- A new research by Harvard Business School’s Shikhar Ghosh shows, 75% of all start-ups fail
- However, “lean start-up” has emerged as a countervailing force which makes the process of starting a company less risky
What is “Lean start-up”?
Lean Start-up is a new way of looking at the development of innovative new products that emphasizes fast iteration and customer insight, a huge vision, and great ambition.
It favors experimentation over elaborate planning, customer feedback over intuition, and iterative design over traditional “big design up front” development.
If you want to know more about it, check out WITS Zen’ s series of articles on “ The Lean Start-up”
And why it is less risky?
Although the methodology is just a few years old, its concepts—such as “minimum viable product” and “pivoting”—have quickly taken root in the start-up world, and business schools have already begun adapting their curricula to teach them.
Steve Blank, a consulting associate professor at Stanford University and a lecturer and National Science Foundation principal investigator at the University of California at Berkeley and Columbia University, offers a brief overview of lean start-up techniques and how they’ve evolved:
“Everybody has a plan until they get punched in the mouth” — Mike Tyson
Every entrepreneur is supposed to have a business plan before starting his venture. An ideal business plan must describe the size of an opportunity, the problem to be solved, and the solution that the new venture will provide. It should also chalk out a five-year forecast for income, profits, and cash flow.
- Does this business plan, which is often prepared in isolation at a desk, work?
- Is it possible to figure out most of the unknowns of a business in advance?
- Or, is it an invitation to get punched in the mouth, once you start executing your idea?
The truth is:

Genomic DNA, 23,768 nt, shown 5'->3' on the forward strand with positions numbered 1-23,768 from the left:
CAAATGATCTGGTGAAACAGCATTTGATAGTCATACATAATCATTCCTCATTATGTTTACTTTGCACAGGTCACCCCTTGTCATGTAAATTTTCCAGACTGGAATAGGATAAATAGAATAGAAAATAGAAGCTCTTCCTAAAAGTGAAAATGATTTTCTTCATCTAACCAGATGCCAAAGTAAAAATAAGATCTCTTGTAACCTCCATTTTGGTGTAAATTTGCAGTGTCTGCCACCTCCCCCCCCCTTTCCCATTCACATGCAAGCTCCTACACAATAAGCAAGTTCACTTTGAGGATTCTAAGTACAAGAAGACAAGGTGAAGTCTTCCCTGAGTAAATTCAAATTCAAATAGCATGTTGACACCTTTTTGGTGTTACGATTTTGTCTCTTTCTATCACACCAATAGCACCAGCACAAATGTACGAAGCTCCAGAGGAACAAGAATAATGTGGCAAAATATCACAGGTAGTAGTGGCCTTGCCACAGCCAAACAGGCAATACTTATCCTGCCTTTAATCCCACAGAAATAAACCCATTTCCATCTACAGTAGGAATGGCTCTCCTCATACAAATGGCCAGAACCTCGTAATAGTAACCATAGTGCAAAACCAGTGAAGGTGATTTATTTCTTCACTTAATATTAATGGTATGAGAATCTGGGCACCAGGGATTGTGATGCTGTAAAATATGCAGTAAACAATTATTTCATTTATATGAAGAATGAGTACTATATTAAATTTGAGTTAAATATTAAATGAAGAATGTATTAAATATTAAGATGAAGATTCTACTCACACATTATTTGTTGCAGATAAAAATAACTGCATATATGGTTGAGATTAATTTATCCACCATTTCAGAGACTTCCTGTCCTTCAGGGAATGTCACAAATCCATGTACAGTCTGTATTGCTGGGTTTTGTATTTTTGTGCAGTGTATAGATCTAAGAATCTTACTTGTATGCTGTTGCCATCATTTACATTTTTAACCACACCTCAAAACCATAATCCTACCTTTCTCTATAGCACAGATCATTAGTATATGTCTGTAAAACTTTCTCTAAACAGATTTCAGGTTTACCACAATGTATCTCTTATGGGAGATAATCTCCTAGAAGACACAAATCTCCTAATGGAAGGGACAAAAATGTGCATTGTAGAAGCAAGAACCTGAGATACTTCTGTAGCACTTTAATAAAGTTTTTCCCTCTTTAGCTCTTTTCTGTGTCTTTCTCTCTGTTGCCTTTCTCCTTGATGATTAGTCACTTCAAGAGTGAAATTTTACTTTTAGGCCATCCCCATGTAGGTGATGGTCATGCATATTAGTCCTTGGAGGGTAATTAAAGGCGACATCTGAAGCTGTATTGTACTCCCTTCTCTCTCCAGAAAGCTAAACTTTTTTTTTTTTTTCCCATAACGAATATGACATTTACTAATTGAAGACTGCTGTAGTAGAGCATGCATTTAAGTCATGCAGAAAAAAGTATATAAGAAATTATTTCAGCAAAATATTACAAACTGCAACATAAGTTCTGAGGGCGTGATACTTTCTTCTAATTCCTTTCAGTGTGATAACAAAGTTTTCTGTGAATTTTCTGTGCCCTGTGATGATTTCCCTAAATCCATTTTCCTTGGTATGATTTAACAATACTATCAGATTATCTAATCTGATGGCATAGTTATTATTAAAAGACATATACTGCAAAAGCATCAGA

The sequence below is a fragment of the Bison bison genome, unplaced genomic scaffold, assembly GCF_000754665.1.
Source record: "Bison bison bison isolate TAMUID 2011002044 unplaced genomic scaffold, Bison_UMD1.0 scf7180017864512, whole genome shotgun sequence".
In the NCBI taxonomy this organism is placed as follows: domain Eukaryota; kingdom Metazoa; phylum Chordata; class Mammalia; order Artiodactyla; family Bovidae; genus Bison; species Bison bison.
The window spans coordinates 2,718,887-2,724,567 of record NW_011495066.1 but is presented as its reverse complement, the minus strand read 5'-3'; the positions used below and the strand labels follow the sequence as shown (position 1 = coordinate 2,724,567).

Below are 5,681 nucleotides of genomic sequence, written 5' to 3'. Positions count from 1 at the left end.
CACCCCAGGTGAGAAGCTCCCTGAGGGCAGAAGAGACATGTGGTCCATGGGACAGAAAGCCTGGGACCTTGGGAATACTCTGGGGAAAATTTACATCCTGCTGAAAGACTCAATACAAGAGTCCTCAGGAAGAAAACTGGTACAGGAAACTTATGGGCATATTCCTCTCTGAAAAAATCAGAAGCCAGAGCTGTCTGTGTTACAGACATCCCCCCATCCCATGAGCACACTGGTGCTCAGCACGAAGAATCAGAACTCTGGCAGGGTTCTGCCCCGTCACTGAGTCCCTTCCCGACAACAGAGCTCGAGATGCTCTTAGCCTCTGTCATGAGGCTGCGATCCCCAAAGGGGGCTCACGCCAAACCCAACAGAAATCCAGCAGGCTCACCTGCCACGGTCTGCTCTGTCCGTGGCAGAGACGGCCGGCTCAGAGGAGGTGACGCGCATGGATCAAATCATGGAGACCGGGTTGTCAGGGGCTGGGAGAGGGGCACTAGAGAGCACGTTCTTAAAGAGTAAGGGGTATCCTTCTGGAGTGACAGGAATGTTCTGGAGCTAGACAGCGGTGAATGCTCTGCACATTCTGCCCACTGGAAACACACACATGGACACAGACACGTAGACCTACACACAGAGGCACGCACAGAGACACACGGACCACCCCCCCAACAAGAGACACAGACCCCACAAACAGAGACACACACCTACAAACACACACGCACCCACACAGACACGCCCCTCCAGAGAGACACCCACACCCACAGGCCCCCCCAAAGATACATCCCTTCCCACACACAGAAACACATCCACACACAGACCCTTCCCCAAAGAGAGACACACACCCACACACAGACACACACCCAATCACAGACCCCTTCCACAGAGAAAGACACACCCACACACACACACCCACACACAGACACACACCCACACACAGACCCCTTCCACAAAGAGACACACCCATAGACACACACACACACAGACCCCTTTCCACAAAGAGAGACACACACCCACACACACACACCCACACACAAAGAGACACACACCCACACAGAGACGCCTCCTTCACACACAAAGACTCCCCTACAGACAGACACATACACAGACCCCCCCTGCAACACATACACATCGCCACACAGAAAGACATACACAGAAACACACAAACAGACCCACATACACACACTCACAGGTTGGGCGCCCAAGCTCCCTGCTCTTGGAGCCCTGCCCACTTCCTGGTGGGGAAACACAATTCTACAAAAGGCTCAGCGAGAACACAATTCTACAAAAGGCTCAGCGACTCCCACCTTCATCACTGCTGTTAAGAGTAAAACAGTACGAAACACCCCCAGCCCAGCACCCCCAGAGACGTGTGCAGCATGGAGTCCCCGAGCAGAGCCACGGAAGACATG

Business plans rarely survive first contact with customers. As Steve Bank says, “No one besides venture capitalists and the late Soviet Union requires five-year plans to forecast complete unknowns”.
Why start-ups must shun the idea of having a business plan, because, “they are not smaller versions of large companies, they do not unfold in accordance with master plans.
One of the critical differences is that while existing companies execute a business model, start-ups look for one. This distinction is at the heart of the lean start-up approach.
The lean method has three key principles:
- Entrepreneurs must accept that all they have on day one is a series of untested hypotheses
- Lean start-ups use a “get out of the building” approach called customer development to test their hypotheses
- Lean start-ups practice something called agile development, which originated in the software industry. Agile development eliminates wasted time and resources by developing the product iteratively and incrementally
When it comes to choosing between ‘business plan’ and ‘business model canvas’, start-ups should opt for the latter. Have a look at the Business Model Canvas:
Source: www.businessmodelgeneration.com/canvas. Canvas concept developed by Alexander Osterwalder and Yves Pigneur.
The business model canvas lets you look at all nine building blocks of your business on one page. Each component of the business model contains a series of hypotheses that you need to test: